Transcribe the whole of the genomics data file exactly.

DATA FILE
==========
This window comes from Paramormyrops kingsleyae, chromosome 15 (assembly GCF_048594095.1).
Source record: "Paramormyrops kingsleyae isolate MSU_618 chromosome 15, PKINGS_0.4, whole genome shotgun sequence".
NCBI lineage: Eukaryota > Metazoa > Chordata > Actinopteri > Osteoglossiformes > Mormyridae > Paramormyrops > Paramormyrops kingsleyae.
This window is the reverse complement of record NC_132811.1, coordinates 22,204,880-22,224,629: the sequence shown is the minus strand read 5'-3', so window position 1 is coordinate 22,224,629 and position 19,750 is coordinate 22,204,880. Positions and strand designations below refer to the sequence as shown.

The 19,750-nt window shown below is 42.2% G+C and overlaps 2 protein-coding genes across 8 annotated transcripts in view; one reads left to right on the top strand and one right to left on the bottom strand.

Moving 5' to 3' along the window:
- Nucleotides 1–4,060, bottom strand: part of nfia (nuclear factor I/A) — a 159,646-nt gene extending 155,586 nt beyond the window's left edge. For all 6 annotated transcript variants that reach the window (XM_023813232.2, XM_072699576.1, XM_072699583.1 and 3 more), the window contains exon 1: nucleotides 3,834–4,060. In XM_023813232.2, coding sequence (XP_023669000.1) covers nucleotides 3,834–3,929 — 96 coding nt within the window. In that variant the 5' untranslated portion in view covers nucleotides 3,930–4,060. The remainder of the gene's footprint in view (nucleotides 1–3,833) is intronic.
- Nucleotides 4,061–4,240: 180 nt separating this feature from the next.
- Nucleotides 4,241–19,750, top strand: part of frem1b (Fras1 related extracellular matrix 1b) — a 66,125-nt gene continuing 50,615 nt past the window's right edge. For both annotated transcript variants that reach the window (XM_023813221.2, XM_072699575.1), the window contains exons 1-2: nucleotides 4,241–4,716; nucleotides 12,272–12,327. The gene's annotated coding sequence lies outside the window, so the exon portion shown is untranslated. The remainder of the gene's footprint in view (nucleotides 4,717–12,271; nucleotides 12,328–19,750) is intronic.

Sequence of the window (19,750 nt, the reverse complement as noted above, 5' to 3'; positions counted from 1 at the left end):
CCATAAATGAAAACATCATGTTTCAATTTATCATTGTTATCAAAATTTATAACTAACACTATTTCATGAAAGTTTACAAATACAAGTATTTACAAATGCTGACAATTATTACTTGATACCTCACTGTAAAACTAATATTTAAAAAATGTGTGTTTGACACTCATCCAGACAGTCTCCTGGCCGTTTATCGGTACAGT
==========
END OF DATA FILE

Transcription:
This window comes from Paramormyrops kingsleyae, chromosome 15 (assembly GCF_048594095.1).
Source record: "Paramormyrops kingsleyae isolate MSU_618 chromosome 15, PKINGS_0.4, whole genome shotgun sequence".
NCBI lineage: Eukaryota > Metazoa > Chordata > Actinopteri > Osteoglossiformes > Mormyridae > Paramormyrops > Paramormyrops kingsleyae.
This window is the reverse complement of record NC_132811.1, coordinates 22,204,880-22,224,629: the sequence shown is the minus strand read 5'-3', so window position 1 is coordinate 22,224,629 and position 19,750 is coordinate 22,204,880. Positions and strand designations below refer to the sequence as shown.

The 19,750-nt window shown below is 42.2% G+C and overlaps 2 protein-coding genes across 8 annotated transcripts in view; one reads left to right on the top strand and one right to left on the bottom strand.

Moving 5' to 3' along the window:
- Nucleotides 1–4,060, bottom strand: part of nfia (nuclear factor I/A) — a 159,646-nt gene extending 155,586 nt beyond the window's left edge. For all 6 annotated transcript variants that reach the window (XM_023813232.2, XM_072699576.1, XM_072699583.1 and 3 more), the window contains exon 1: nucleotides 3,834–4,060. In XM_023813232.2, coding sequence (XP_023669000.1) covers nucleotides 3,834–3,929 — 96 coding nt within the window. In that variant the 5' untranslated portion in view covers nucleotides 3,930–4,060. The remainder of the gene's footprint in view (nucleotides 1–3,833) is intronic.
- Nucleotides 4,061–4,240: 180 nt separating this feature from the next.
- Nucleotides 4,241–19,750, top strand: part of frem1b (Fras1 related extracellular matrix 1b) — a 66,125-nt gene continuing 50,615 nt past the window's right edge. For both annotated transcript variants that reach the window (XM_023813221.2, XM_072699575.1), the window contains exons 1-2: nucleotides 4,241–4,716; nucleotides 12,272–12,327. The gene's annotated coding sequence lies outside the window, so the exon portion shown is untranslated. The remainder of the gene's footprint in view (nucleotides 4,717–12,271; nucleotides 12,328–19,750) is intronic.

Sequence of the window (19,750 nt, the reverse complement as noted above, 5' to 3'; positions counted from 1 at the left end):
CCATAAATGAAAACATCATGTTTCAATTTATCATTGTTATCAAAATTTATAACTAACACTATTTCATGAAAGTTTACAAATACAAGTATTTACAAATGCTGACAATTATTACTTGATACCTCACTGTAAAACTAATATTTAAAAAATGTGTGTTTGACACTCATCCAGACAGTCTCCTGGCCGTTTATCGGTACAGT